Mowing crews won’t be frequent visitors at the new 701 Carnegie Center building, nor will planting crews. Instead of seasonal flowers, the entrance features LEED-friendly ornamental grasses (Pennisetum alopecuroides, hybrid “Hamelin” or Dwarf Fountain Grass) that will grow 18 to 20 inches tall.
These native plants are drought tolerant, grow quickly, are deer resistant, and have no serious pest or disease issues, says Jeff Bottger, group manager of landscape architecture at T&M Associates, which did the engineering for Boston Properties. “They have a nice yellowish color in the fall and look good even into the winter.” And they are mowed just once a year, in the spring.
The areas at the side and back have been planted with another environmentally friendly grass, hard fescue, which despite its name feels as soft as baby hair. “It is quite graceful, especially in the wind, and is quite hardy,” says Bottger. Needing no fertilizing or watering, it can be mowed just once in the fall and then grows to about a foot.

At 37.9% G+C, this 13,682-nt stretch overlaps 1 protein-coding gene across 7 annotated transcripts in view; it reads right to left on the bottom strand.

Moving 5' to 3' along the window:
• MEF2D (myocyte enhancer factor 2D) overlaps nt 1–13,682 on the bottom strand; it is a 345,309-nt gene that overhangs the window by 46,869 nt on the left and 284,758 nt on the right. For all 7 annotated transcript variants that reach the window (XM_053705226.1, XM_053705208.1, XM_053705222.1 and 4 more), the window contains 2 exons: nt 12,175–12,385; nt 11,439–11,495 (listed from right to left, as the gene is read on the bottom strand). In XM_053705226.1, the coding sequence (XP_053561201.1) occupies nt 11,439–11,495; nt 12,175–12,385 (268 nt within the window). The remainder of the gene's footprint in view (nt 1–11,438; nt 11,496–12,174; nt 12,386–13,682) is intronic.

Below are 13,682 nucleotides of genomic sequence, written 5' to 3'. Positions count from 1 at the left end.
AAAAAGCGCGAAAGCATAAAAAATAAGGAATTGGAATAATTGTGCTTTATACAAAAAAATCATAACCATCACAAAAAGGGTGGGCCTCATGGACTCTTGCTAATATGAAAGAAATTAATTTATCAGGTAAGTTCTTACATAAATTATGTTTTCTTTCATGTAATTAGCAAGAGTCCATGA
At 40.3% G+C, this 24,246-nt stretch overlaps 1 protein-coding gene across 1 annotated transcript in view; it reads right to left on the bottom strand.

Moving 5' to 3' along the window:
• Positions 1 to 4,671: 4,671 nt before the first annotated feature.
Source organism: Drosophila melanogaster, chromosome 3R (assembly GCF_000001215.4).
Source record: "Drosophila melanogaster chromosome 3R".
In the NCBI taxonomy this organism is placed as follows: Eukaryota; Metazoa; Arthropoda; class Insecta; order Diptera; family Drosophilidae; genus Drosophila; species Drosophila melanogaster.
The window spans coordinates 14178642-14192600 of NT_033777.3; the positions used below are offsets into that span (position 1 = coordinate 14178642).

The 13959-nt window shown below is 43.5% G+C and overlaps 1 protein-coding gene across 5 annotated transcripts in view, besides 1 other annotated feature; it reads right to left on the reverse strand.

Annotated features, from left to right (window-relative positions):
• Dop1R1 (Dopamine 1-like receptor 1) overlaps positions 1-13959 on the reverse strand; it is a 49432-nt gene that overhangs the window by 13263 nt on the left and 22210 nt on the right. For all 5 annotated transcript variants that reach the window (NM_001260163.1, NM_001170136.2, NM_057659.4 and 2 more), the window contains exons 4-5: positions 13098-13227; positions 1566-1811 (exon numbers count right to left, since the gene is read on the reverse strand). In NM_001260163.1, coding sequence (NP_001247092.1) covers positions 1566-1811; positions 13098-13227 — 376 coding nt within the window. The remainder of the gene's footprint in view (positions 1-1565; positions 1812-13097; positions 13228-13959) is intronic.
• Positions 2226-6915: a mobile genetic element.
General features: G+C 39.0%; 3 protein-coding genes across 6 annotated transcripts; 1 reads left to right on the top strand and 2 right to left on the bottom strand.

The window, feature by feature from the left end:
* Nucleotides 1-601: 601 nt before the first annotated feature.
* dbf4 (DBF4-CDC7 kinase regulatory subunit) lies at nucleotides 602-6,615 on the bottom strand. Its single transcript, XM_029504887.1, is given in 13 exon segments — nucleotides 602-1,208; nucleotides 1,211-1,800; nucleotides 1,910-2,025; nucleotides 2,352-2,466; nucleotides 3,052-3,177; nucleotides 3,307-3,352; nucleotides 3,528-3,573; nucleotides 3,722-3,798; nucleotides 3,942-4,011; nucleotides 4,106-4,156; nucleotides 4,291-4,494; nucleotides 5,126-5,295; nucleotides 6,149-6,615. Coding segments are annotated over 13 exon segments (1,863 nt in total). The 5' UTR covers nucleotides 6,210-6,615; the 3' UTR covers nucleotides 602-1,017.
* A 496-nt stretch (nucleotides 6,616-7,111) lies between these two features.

Bottger says West Windsor has a reputation for having the “strictest and best” landscape ordinances in the state, and the township’s landscape architect, Daniel Dobromilsky, welcomed this building’s plan. Dobromilsky traces the use of ornamental grasses to Washington, D.C., some 15 to 20 years ago and says that, “as an alternative to perennial flowers, the idea has grown and become more accepted into the mainstream.”
Even the plantings that line the parking lot aisles play important environmental roles. According to the recent New Jersey Department of Environmental Protection regulations, water needs to run through a “vegetative swale” on its way to the detention basin, to treat impurities.
The detention basin is designed to capture the run-off rainwater from the impervious portions of the site (the parking lot, sidewalks, and building roof system). It eventually empties into the canal but has high-tech sensors that can help prevent flooding. Canadian geese now seem to like swimming there, but Bottger suggests that, in the future, the native trees and shrubs will proliferate and discourage them from laying nests there. Among the plants are varieties of hibiscus, Yellow and Blue flag Iris, Cardinal flower, Pickerelweed, and Arrowhead.
All these environmentally friendly plantings may look expensive, but aren’t, especially when you factor in the low maintenance costs, says Irene Vogelsong, a LEED expert for KSS Architects.
New Jersey is way ahead of the rest of the nation in protecting the environment, says Ed Klimek of KSS: “Simply complying with the New Jersey Department of Environmental Protection puts us in LEED territory.”